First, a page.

Available on DVD

Jason and the Argonauts

Jason -
Jason London

Pelias -
Dennis Hopper

Hera -
Olivia Williams

Zeus -
Angus Macfadyen

Hercules -
Brian Thompson

Argos -
David Calder

Hypsipyle -
Natasha Henstridge

Medea -
Jolene Blalock

Aertes -
Frank Langella

Phineas -
Derek Jacobi

Orpheus -
Adrian Lester

Mists of Avalon
Krod Mandoon and the Flaming Sword of Fire
Sword of Xanten

Episode 1

Jason learns from a centaur that he is a rightful king dispossessed by an evil uncle who holds his mother in thrall. He journeys back to his homeland to face his death, but instead finds himself on a quest to the end of the earth in order to gain the golden fleece, the only thing that can save his mother from death. Along the way there are dangers both mortal and supernatural.

So beloved is the great Ray Harryhausen film of JASON AND THE ARGONAUTS that it is a brave person who takes on the remake and sadly the opening of this two parter shows exactly why. The story has everything that you could look for in a Greek myth - there are lost kingdoms, sea voyages, gods and monsters - and yet it proves to be rather dull and unexciting.

It doesn't help that the main character is played by a pretty boy with little skill or depth. In fact Jason London seems to have only his first name and his 'pleasant face' to recommend him for the role. Around that central hole there are more much more capable actors such as Dennis Hopper's evil king, David Calder's shipbuilder Argos, Natasha Henstridge being gorgeous in a role that requires her to, well, to be gorgeous, Olivia Williams and Angus McFayden as the fickle gods and Derek Jacobi who is utterly wasted as the blind seer Phineas.

The main problem here is the unfocussed script that never really manages to get all the elements to gel together. It starts off well with a great sacking of the city sequence that sets up the plot, but then Jason ambles around a bit, gathering together a crew of mismatched folk each with a great 'talent' which is then barely used or commented on afterwards. Zeus and Hera keep popping up in the clouds (an imagery that really never works) and prove to be immense distractions, whilst the threats created by a giant rock man in the ocean, the sirens who want to kill their guests (not turn them into pigs) and the clashing rocks (here 'black rocks') are all pretty unimpressive. The only standout moment is the battle with the harpies in the temple of food. The creatures are quite well realised and make up for the very poor CGI centaur that appears for no good reason early on to tell Jason the plot.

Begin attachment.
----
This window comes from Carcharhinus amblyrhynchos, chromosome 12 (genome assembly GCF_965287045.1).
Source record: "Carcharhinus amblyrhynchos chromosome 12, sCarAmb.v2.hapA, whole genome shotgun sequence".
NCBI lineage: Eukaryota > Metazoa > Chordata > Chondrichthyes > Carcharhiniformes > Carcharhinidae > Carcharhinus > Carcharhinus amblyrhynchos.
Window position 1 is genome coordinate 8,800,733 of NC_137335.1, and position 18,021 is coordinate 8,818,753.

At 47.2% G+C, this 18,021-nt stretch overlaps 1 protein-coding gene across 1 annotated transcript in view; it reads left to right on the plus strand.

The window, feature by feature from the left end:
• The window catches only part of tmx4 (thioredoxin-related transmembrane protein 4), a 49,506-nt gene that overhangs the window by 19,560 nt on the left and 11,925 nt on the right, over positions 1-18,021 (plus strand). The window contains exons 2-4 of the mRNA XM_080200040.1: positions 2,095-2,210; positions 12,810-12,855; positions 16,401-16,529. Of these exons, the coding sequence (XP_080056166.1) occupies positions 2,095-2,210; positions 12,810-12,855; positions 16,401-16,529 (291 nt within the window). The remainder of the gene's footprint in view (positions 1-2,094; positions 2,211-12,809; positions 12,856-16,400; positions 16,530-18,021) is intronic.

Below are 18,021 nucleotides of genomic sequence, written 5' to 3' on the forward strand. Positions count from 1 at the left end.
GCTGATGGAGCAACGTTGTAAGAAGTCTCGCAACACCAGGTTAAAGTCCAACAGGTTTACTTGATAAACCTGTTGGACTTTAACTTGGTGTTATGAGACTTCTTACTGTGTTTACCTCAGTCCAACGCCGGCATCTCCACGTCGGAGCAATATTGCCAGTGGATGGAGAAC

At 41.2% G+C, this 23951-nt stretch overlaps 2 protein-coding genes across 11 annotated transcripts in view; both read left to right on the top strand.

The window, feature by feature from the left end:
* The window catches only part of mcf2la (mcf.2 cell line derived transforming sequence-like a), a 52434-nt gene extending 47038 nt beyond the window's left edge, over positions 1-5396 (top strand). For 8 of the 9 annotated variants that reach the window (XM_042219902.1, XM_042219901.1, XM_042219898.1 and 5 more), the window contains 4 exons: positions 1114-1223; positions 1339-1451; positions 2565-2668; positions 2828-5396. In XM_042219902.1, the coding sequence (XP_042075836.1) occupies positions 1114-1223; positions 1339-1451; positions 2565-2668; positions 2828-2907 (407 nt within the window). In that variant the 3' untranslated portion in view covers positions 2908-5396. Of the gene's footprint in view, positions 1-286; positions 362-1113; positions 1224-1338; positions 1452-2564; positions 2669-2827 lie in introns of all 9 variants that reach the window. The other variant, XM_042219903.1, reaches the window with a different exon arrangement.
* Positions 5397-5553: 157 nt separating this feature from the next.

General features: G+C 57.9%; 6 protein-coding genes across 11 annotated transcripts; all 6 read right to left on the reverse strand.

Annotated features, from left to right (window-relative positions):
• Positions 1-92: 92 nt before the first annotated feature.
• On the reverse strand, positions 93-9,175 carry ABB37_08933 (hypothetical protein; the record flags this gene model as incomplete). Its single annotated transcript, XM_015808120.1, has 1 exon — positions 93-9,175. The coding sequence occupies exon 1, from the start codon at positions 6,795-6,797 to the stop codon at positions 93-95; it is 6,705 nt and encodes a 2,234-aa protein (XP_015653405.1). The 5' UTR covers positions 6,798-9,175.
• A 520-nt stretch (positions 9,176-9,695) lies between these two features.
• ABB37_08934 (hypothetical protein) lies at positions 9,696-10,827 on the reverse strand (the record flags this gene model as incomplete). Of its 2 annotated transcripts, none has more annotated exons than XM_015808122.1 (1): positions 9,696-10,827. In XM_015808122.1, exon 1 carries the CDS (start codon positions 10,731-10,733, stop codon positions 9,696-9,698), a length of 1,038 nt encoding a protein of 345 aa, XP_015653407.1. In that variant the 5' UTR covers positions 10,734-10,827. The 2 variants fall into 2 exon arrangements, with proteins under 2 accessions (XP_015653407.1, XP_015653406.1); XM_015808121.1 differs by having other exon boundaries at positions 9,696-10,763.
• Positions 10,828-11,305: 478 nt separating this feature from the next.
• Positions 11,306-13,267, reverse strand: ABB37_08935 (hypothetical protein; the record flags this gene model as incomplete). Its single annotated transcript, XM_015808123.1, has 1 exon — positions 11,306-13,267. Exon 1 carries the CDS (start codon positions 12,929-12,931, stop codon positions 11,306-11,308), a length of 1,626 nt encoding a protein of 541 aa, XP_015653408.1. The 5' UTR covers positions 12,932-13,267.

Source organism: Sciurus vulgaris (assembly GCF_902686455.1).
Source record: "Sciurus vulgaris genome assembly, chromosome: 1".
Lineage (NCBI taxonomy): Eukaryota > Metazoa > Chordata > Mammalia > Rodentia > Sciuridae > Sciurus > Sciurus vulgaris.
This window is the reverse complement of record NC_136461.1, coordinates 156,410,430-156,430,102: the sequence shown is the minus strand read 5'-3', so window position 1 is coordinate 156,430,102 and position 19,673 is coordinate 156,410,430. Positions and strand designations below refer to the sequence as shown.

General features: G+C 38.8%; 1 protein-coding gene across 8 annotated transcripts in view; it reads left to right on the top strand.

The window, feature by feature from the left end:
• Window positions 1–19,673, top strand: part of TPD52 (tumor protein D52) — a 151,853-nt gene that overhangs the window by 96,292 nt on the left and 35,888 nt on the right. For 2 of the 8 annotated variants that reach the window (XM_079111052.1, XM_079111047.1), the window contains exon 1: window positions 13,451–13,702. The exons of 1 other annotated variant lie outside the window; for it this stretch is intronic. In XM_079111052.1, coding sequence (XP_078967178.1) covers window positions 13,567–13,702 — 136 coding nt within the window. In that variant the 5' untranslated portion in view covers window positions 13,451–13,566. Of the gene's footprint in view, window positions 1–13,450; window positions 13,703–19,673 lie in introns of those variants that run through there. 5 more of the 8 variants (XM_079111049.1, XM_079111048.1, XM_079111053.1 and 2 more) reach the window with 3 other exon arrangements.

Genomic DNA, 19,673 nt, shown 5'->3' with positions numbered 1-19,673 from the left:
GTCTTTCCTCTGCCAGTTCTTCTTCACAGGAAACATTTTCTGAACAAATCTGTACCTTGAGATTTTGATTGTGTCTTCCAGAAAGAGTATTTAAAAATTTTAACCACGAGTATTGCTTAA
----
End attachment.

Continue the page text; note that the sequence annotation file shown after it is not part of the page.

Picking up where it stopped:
Then the story keeps flashing off to Colchis where a seer (Jolene Blalock from STAR TREK ENTERPRISE) keeps warning a prince (James Callis from BATTLESTAR GALACTICA) that Jason is on the way. This will probably come to something in the second episode, but it just distracts in this one.

This is a fun myth and so it's surprising that the adaptation here is so missing in fun, in liveliness, in a sense of the joy of being. The second half is going to have to really come up with something special to make this even remotely memorable.


Episode 2

Having braved the dangers of the sea to reach Colchis, Jason finds the path to the Golden Fleece blocked by, amongst other things, a mechanical bull, a giant fire-breathing lizard and plant warriors. Even having claimed the fleece, he must return home to face the greatest peril of all, the man who stole his kingdom.

The episodic adventures of the opening half of this two-parter give way to trials that are at least geographically stable. The mechanical bull makes his entrance very impressively, but then proves to be very poorly rendered when Jason climbs aboard like some rodeo rider. The fire-breathing lizard is better, but rather out of place in this mythology, but the warriors that grow from the dragons' teeth prove to be a much better idea than final product. Jason London also completely fails to sell this sequence, merely going through a preset set of motions without trying to make it look real.

In fact, London's performance is poor throughout. He spends most of his time looking like he's about to fall asleep. Exactly what emotion he is trying to convey is never clear, but they all seem to centre around half-closed eyelids. It doesn't help when the likes of Frank Langella and Dennis Hopper prove able to steal the whole show from under his feet with only a few minutes' of screen time. Jolene Blalock comes to the fore as Medea, the gorgeous princess whom the Gods make fall for Jason, though her meeting with Zeus leaves the audience with a great sense of 'Huh?'.

In the end, this might satisfy the younger members of the audience, but everyone else will be looking for the remote control.







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